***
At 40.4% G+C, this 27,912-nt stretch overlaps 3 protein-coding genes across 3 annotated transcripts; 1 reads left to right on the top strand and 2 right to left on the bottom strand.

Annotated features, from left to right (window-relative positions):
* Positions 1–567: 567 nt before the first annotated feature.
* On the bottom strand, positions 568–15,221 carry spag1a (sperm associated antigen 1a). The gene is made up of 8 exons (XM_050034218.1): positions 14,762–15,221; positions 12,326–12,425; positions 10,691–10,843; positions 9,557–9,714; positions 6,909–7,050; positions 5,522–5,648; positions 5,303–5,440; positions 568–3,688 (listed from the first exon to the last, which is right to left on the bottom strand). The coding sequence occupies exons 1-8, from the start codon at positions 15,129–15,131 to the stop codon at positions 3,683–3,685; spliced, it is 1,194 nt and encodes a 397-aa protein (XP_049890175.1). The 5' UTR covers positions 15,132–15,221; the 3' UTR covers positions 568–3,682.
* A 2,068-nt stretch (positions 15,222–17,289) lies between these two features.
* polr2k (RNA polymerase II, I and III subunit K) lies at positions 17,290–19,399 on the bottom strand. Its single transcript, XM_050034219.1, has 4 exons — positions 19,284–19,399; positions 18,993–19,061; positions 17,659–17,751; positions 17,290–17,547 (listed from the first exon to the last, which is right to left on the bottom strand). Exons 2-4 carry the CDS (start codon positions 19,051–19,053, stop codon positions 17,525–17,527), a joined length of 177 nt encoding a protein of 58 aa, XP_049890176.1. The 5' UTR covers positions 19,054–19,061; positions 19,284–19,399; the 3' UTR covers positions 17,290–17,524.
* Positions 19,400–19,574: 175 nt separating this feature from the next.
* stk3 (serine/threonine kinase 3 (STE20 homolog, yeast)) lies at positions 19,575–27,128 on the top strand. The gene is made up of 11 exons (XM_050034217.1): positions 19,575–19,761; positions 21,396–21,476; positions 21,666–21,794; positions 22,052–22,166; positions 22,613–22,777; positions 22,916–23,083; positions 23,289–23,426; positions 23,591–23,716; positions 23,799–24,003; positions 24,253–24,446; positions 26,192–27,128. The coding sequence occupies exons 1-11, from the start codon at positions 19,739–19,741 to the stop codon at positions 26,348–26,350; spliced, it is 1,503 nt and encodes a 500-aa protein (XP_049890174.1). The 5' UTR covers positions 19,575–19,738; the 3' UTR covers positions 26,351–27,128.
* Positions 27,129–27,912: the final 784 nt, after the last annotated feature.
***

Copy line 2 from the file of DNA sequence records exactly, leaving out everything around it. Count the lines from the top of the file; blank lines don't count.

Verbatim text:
Annotated features, from left to right (window-relative positions):